With parliamentarians addressing the huge economic growth potential of the cryptocurrency industry, the country appears to be willing to introduce tax laws aimed at this class as early as 2019. Recently, a group of 50 parliamentarians drafted two draft bills in conjunction with blockchain business groups, pro-blockchain lobbyists and the country's Ministry of Digital Affairs. Both proposals have been shared online and will be open for public consultation over the next two weeks.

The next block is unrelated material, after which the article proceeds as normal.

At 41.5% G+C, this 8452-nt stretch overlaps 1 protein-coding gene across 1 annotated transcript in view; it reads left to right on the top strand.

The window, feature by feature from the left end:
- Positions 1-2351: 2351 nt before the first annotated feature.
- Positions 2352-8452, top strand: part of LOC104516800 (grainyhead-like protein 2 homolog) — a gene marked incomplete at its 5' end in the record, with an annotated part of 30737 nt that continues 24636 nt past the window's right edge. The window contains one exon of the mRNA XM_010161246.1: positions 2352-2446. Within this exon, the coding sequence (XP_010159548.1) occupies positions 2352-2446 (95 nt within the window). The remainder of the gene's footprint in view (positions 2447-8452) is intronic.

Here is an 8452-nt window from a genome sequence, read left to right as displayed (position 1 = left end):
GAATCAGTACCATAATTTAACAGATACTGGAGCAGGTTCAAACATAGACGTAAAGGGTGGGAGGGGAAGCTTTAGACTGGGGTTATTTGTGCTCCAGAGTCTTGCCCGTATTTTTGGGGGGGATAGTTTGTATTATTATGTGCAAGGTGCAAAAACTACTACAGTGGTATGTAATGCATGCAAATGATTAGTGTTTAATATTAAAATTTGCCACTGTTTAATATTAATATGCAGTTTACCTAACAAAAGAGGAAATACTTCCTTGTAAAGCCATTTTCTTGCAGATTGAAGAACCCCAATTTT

The first bill requires individuals and businesses to report cryptocurrency transactions when the amount exceeds $ 1,200, providing seller and buyer information, including personal data, company information, and wallet addresses. The other proposal classifies tokens in two categories: "token-assets" and "crypto-assets", with the second category being subject to taxation. This includes tokens that do not "imply" property rights, Bitcoin and most major altcoins. The bills would also force the adoption of anti-money laundering and terrorist financing measures.